Author Topic: [WONTFIX] Variable bitrate according to buffer level  (Read 21682 times)

Leon

  • Freshman
  • **
  • Posts: 73
[WONTFIX] Variable bitrate according to buffer level
« on: July 14, 2012, 01:08:48 AM »
Since ML seems to be able to monitor the buffer level, would it be possible to encode at the maximum bitrate possible without video stopping?  If the buffer starts to fill, ML would reduce the bitrate as required.  It may be risky (in terms of unpredictable stopping) but there are times when that would be ok and it could just be restarted.  Also, for such times a lower target buffer usage could be set, eg only 50-60%.

And/or perhaps a system where you can set a VBR setting, eg -12 (high quality), or even -16, but ML would automatically reduce it if the buffer starts to fill, and could then gradually increase it later if the buffer remains unfilled.  This would allow higher quality at the same time as allowing the bitrate to drop lower in simple areas/scenes.

a1ex

  • Administrator
  • Hero Member
  • *****
  • Posts: 12564
Re: Variable bitrate according to buffer level
« Reply #1 on: July 14, 2012, 01:22:02 AM »
First you have to provide a clear proof that it's worth the effort. Otherwise, wontfix.

benoitvm

  • New to the forum
  • *
  • Posts: 23
Re: Variable bitrate according to buffer level
« Reply #2 on: July 14, 2012, 12:34:52 PM »
I support this request and formulate it somewhat differently:

"Allow VBR with a (user-selectable) max peak bitrate (the latter to avoid recording stop due to either SD speed limit or buffer overflow)"

Much like some retail MPEG-2 encoding programs, where you can specify an overall VBR quality level, AND a minimum AND a maximum bitrate.

Rationale: you get the benefits of constant quality VBR but you are not impacted by occasional bitrate peaks.
70D (W) since Dec 2014

a1ex

  • Administrator
  • Hero Member
  • *****
  • Posts: 12564
Re: Variable bitrate according to buffer level
« Reply #3 on: July 14, 2012, 12:51:16 PM »
Quote
Allow VBR with a (user-selectable) max peak bitrate
.
This is exactly how current CBR works.

Leon

  • Freshman
  • **
  • Posts: 73
Re: Variable bitrate according to buffer level
« Reply #4 on: July 14, 2012, 02:06:29 PM »
My understanding is that the current CBR works between a maximum and minimum quantiser value, rather than bitrate. This means that if I set a high value for CBR or high quality Q-value (ie, a low quantiser), then it would be fine for low complexity scenes, but when a complex scene occurs, the buffer will overrun and video will stop.  The only solution to this is to limit the video setting.  However, this means that most of the time the video is not being encoding at the best quality.  Furthermore, I need to change the video settings depending whether I put in a 90MB/s card or a 6MB/s class 6 card.  Not only that, I find if I have just formatted the card I can use a higher setting than if the card has been used a while.

So, it would be really great to have an option where the buffer is monitored and the bitrate will be automatically lowered automatically if it starts filling.  It could work simply by increasing and decreasing the CBR setting (or Q-value) automatically depending upon buffer level.  I'm sure a lot of people would find this very useful.

Many thanks!

1%

  • Developer
  • Hero Member
  • *****
  • Posts: 5936
  • 600D/6D/50D/EOSM/7D
Re: Variable bitrate according to buffer level
« Reply #5 on: July 14, 2012, 11:34:44 PM »
I can see this being somewhat useful. On dark scenes I can go almost all the way up to 3.0x. On normal bit rates clips end up being like 19mbps.. On 3.0x they would naturally be higher.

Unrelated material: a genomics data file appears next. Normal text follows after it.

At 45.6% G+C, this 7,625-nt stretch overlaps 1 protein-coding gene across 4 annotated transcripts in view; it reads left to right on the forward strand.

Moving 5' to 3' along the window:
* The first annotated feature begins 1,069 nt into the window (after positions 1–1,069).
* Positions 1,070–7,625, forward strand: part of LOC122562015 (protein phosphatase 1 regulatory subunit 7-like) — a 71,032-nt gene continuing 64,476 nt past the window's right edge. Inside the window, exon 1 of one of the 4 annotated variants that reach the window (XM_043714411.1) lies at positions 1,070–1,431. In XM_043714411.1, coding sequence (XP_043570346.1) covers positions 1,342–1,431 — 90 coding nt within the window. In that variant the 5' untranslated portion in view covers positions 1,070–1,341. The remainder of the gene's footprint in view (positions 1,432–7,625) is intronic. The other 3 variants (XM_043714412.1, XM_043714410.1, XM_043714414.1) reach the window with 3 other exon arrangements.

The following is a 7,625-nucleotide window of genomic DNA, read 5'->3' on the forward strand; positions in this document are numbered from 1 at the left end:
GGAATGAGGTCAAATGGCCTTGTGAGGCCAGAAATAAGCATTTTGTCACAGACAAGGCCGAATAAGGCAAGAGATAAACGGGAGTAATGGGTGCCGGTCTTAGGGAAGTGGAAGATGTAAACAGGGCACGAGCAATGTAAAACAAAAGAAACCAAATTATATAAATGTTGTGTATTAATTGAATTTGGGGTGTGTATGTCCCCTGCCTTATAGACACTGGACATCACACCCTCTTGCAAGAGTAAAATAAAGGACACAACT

It does seems like a PITA to implement and there is still other stuff to do.

a1ex

  • Administrator
  • Hero Member
  • *****
  • Posts: 12564
Re: Variable bitrate according to buffer level
« Reply #6 on: July 15, 2012, 01:13:01 AM »
CBR has a min/max quantizer (+/-16) and a max bitrate limit (what you set in ML menu).

Leon

  • Freshman
  • **
  • Posts: 73
Re: Variable bitrate according to buffer level
« Reply #7 on: July 15, 2012, 02:53:32 AM »
Ok, but there's still no way of preventing the buffer over-running in complex scenes, without sacrificing the quality of normal and low complex or dark scenes.

When I read forums discussing Canon SLRs for movie making many people still complain that the encoding quality is not high enough, and certainly artefacts can become apparent whilst grading or editing.  I'm sure a lot of people would appreciate being able to push the quality higher in normal and low complexity / dark scenes.

Furthermore, people currently have to test each type of card they own and guestimate what CBR setting is the highest safe one.

I'm experimenting with filming analog static on an old TV with a high ISO setting to simulate a super-complex scene.  I intend to compare different ISO settings, and expect to find that I have to use a lower CBR setting at higher ISOs and shorter shutter speeds because of the extra noise and sharpness respectively.  Additionally, Picture Style and contrast and sharpness will surely affect it too.  And even after all this I will end up using a lower CBR setting than the best for most situations.

A feature to automatically prevent buffer overruns in all situations would just be so handy.

Thanks!

1%

  • Developer
  • Hero Member
  • *****
  • Posts: 5936
  • 600D/6D/50D/EOSM/7D
Re: Variable bitrate according to buffer level
« Reply #8 on: July 15, 2012, 03:02:09 AM »
I have 2 Modes
VBR or CBR.  One sets the qscale (stay as close to qscale X), one uses the "x" factors.

I'm a bit lost there but CBR is supposed to adjust Qscale (or its own quantizer) on the fly already? Buffer warning only shuts graphics off... maybe its should also lower the factor? Or does it already lower qscale but never in time?

The big question... how would you know when to raise it? A sudden jerk can stop video.

a1ex

  • Administrator
  • Hero Member
  • *****
  • Posts: 12564
Re: Variable bitrate according to buffer level
« Reply #9 on: July 15, 2012, 08:25:14 AM »
So far, nobody was able to show that higher bitrate results in better quality (at least no ML moderator could confirm it).